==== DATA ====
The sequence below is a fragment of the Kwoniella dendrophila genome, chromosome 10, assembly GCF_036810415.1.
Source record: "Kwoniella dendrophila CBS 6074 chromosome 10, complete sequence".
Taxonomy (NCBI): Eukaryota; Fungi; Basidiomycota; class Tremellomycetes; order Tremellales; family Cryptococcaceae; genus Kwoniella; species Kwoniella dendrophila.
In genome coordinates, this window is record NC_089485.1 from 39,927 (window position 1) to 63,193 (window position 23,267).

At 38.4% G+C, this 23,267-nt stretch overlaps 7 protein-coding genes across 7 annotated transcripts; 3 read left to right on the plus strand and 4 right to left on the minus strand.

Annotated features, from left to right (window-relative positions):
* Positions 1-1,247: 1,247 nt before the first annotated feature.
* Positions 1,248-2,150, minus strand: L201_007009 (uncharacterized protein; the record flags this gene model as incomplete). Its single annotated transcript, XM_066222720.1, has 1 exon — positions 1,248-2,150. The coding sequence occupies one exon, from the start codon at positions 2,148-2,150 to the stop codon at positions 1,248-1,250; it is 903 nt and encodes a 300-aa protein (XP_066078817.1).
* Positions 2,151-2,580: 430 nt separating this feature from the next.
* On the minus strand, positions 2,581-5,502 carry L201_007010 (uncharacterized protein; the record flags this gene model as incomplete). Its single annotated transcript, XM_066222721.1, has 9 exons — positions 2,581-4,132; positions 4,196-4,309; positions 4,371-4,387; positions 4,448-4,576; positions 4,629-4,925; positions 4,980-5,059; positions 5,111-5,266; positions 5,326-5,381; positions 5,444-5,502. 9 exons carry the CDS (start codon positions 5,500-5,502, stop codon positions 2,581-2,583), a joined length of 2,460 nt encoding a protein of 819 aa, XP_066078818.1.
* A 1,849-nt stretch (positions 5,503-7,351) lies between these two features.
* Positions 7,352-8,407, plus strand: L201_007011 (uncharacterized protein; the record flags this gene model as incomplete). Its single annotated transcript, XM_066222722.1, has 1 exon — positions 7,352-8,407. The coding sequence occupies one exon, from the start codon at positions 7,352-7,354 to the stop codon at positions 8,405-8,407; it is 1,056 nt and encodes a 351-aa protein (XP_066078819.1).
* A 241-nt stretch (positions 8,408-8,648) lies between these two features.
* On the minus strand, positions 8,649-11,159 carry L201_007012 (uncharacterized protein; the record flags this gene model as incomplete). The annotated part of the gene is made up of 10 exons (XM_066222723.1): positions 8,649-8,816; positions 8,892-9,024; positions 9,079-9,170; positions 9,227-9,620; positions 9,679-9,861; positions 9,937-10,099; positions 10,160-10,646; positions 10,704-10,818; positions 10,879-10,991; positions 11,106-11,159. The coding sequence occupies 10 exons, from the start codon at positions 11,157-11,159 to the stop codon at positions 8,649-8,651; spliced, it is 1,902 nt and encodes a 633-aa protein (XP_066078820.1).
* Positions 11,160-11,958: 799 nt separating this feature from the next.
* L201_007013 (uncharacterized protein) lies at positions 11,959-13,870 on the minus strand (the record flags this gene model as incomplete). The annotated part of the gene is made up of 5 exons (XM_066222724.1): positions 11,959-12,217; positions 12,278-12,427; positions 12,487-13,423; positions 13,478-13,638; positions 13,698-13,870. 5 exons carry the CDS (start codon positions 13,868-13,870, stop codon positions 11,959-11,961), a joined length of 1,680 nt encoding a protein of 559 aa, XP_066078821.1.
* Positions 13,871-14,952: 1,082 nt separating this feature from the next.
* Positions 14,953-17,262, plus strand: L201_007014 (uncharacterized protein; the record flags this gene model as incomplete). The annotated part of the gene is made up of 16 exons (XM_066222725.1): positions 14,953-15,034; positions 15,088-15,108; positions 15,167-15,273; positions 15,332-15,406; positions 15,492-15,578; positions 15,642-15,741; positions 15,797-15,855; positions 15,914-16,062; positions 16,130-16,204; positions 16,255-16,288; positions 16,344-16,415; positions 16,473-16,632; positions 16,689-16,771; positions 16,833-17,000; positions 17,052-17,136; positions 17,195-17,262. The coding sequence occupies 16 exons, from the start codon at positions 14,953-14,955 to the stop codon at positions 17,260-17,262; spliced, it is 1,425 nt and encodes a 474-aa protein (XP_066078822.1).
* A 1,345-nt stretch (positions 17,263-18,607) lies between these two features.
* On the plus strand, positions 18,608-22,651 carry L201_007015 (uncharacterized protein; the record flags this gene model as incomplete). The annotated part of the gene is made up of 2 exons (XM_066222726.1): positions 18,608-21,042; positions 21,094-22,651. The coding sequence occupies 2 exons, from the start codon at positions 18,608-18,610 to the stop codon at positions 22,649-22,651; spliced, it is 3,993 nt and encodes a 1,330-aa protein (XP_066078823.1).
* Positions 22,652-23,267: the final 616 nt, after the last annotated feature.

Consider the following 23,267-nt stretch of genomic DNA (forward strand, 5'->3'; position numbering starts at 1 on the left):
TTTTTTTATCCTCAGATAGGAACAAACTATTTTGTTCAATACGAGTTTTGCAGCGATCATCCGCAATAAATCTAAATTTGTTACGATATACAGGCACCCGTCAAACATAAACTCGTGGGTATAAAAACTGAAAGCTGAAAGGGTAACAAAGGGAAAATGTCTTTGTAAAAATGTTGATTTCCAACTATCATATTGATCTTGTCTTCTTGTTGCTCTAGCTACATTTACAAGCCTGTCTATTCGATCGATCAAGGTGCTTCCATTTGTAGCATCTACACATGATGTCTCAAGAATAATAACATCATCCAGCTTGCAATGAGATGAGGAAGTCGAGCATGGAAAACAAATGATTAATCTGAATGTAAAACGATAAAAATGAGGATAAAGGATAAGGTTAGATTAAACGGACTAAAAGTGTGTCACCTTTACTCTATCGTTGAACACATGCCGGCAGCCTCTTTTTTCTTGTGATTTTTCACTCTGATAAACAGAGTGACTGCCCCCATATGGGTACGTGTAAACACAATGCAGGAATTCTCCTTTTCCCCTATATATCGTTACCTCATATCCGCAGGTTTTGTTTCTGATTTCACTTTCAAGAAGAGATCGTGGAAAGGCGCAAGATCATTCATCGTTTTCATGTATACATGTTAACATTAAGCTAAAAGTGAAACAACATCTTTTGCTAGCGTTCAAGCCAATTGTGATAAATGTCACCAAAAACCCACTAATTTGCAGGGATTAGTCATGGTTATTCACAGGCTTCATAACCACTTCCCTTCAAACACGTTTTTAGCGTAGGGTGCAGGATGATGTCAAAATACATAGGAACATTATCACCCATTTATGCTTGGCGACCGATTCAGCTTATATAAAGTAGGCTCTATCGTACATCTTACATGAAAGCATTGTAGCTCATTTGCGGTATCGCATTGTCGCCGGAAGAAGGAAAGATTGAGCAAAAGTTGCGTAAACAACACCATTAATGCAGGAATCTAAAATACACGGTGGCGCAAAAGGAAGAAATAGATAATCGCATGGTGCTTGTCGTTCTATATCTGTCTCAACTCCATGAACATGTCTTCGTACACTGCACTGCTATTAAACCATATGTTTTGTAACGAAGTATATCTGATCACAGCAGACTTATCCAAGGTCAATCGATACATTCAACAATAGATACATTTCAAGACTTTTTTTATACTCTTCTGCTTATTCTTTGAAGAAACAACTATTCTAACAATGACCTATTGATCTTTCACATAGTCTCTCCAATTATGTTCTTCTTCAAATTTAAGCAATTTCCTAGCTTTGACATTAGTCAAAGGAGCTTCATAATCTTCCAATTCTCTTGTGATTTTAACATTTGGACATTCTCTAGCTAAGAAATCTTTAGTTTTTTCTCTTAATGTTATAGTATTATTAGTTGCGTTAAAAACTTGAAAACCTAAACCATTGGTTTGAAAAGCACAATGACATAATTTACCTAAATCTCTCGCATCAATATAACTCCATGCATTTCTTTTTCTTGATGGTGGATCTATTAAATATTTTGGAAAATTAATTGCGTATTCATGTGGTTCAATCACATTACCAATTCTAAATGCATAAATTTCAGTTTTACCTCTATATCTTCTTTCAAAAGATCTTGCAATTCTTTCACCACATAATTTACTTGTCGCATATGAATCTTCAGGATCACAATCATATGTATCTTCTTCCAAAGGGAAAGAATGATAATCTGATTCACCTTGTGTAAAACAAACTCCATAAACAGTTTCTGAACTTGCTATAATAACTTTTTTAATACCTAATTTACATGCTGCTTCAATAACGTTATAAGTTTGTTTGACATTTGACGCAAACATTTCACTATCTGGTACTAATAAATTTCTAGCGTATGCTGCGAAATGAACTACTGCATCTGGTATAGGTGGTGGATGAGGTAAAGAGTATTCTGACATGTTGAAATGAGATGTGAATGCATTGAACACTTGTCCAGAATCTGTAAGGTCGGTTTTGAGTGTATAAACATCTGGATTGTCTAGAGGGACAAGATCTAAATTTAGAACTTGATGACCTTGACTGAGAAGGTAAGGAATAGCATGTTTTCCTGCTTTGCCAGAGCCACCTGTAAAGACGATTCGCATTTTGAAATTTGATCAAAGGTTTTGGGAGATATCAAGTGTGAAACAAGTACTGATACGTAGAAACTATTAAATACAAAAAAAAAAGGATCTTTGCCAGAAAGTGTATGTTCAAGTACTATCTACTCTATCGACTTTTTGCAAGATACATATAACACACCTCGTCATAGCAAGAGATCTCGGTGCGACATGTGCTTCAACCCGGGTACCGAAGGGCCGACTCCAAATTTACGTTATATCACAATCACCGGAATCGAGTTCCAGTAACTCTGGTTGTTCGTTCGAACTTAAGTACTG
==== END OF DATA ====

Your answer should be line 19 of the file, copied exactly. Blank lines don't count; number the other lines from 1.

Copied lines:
* A 1,345-nt stretch (positions 17,263-18,607) lies between these two features.